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RFC: Object::Proxy (or somesuch)

by dragonchild (Archbishop)
on Nov 19, 2004 at 18:18 UTC ( #409099=perlmeditation: print w/ replies, xml ) Need Help??

stvn and I have been coding up an extremely lightweight & very simple deferred-loading proxy object. The goal was to be as unobstrusive as possible, while still allowing for useful lazyloading.

There are several usage forms:

package My::Class use Object::Proxy; ....
Now, all My::Class objects will defer loading until they're used.

Let's say you are the user of a class and you want it to be lazy-loaded.

use Object::Proxy 'Proxy::This'; my $obj = Proxy::This->new( @args );
$obj is now a deferred load.

Or, you can import a proxy() method that will allow you to turn on lazy-loading for a class (or even just an instance) at runtime. There is also an unproxy() method, to turn it off.

Proxied objects will respect isa(), can(), overloading, and (nearly) all forms of direct access.

We found several modules on CPAN that do similar things, but they all required a lot more work on the programmer's part. Our way, you don't even have to write your class with any lazyloading in mind. The caller can choose to lazyload your class and you don't even know the difference.

First, does anyone think they would like this?

Second, what should we call it? Object::Proxy is kind-of our development name, but we were hoping for something better. Object::LazyLoader is another thought, but it's ... well ... ugly.

Being right, does not endow the right to be rude; politeness costs nothing.
Being unknowing, is not the same as being stupid.
Expressing a contrary opinion, whether to the individual or the group, is more often a sign of deeper thought than of cantankerous belligerence.
Do not mistake your goals as the only goals; your opinion as the only opinion; your confidence as correctness. Saying you know better is not the same as explaining you know better.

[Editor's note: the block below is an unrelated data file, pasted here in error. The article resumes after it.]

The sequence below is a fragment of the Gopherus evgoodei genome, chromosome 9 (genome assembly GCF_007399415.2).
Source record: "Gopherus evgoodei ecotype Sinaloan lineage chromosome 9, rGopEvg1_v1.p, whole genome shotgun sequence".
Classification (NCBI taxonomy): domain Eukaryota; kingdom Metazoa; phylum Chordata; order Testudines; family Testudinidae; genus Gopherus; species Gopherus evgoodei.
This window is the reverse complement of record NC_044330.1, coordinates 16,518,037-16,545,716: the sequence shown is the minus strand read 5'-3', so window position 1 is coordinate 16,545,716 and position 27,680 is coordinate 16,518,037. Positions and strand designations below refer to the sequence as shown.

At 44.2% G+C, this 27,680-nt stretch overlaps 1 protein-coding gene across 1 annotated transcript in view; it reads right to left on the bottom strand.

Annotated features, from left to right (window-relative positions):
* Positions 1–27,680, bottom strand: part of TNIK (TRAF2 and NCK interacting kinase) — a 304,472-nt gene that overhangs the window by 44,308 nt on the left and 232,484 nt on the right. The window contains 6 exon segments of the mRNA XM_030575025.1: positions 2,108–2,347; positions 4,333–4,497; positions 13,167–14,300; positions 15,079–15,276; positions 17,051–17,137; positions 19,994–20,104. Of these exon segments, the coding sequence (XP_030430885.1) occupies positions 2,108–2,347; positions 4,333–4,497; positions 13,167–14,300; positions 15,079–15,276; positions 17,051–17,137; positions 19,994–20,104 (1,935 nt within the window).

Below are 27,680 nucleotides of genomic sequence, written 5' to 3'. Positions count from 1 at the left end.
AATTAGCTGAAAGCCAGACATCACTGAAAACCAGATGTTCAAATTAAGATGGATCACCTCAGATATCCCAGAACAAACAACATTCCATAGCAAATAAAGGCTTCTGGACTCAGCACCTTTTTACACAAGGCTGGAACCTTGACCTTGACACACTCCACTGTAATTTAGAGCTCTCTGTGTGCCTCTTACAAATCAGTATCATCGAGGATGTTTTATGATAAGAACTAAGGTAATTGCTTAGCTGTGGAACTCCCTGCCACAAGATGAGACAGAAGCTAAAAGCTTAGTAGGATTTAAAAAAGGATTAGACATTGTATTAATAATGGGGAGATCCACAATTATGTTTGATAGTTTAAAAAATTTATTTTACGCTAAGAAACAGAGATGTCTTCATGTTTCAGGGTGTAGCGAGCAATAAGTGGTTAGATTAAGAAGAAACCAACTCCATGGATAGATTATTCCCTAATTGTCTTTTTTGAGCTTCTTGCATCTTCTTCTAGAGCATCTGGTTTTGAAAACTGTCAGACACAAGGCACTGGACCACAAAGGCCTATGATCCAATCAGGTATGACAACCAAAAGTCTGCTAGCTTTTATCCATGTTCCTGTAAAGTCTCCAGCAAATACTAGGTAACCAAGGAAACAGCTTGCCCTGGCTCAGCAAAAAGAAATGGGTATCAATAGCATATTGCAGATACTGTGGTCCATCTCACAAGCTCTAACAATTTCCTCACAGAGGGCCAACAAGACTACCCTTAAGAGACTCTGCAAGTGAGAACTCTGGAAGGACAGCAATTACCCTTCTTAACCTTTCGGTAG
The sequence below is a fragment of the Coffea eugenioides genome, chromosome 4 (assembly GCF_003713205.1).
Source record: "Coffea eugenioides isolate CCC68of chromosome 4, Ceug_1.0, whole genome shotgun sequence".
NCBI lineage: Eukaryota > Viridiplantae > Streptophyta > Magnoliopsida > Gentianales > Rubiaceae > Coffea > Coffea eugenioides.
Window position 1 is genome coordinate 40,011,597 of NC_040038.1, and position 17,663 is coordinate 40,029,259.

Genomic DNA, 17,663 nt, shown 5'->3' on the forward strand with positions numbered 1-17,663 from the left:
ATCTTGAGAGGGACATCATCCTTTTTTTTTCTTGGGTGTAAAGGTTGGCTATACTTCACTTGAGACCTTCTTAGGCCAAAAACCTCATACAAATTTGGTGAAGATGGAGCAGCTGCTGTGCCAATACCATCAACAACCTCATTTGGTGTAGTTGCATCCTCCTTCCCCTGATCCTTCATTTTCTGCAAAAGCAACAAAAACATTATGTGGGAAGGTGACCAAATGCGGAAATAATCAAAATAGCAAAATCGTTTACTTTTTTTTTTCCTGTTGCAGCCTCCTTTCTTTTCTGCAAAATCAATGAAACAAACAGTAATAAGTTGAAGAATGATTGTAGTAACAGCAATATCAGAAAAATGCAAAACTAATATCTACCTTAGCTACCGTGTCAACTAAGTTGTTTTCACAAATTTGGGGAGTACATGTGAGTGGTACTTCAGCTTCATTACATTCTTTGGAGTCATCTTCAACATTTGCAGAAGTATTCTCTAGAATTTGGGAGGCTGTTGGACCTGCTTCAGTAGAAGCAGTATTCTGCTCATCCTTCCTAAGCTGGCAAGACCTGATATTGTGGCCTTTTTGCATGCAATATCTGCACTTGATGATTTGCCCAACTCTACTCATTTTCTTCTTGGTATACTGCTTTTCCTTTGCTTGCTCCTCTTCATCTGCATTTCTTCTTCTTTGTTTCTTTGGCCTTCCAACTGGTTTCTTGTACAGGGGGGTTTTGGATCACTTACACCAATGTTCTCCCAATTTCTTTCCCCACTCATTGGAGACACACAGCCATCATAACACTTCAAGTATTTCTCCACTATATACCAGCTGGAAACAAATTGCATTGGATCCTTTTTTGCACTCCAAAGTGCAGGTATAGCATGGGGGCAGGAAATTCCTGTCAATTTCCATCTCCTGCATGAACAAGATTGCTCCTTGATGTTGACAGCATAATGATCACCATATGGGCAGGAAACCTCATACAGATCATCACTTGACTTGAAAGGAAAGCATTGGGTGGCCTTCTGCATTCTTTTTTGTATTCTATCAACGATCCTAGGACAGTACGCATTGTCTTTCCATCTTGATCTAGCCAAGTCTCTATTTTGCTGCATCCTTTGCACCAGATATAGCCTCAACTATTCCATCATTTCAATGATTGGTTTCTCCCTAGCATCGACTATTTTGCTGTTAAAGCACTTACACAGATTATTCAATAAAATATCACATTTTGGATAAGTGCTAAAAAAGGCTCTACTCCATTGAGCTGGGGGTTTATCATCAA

Comment on RFC: Object::Proxy (or somesuch)
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Re: RFC: Object::Proxy (or somesuch)
by diotalevi (Canon) on Nov 19, 2004 at 18:46 UTC

    What about Object::Realize::Later, Class::LazyObject, or Data::Lazy? How would your module differ?

    How is this laziness effected anyhow? Is it going to make map Foo::Bar->new( foo => $_ ), LIST slimmer where Foo::Bar::new is something simple like return bless { @_ }, $class?

    What is the case where you'd realize benefits from this and at what point are those benefits lost?

    If you name your module after a proxy then I'd expect it to be something SOAP-like - your object stays around to relay stuff to and from the actual object which exists somewhere else. So don't use the term 'proxy' if the idea is about having something be lazy.

      What about Object::Realize::Later, Class::LazyObject, or Data::Lazy? How would your module differ?

      Data::Lazy seems to be only for variables, this module would be for objects.

      With Class::LazyObject and Object::Realize::Later you seem to be required to create a ::Lazy package of some kind, which later on would turn into a non-lazy version of itself. For my needs at least, this was too much overhead.

      How is this laziness effected anyhow? Is it going to make map Foo::Bar->new( foo => $_ ), LIST slimmer where Foo::Bar::new is something simple like return bless { @_ }, $class?

      I doubt you will get much gains in efficiency from simple constructors, but then why would you want to lazy load it anyway? The real goal (at least for me, I cannot speak for dragonchild) is the ability to have an object, which looks like a Duck, and quacks like a Duck, but is only really a Duck at the very last possible second.

      If you name your module after a proxy then I'd expect it to be something SOAP-like - your object stays around to relay stuff to and from the actual object which exists somewhere else. So don't use the term 'proxy' if the idea is about having something be lazy.

      I disagree that proxy == SOAP-esque. The Proxy pattern is from the GoF Design Patterns book, and is just simply what you describe without the distributed part. I agree that proxy is not a good name, hence the reason for this meditation, we can't figure out a better one :)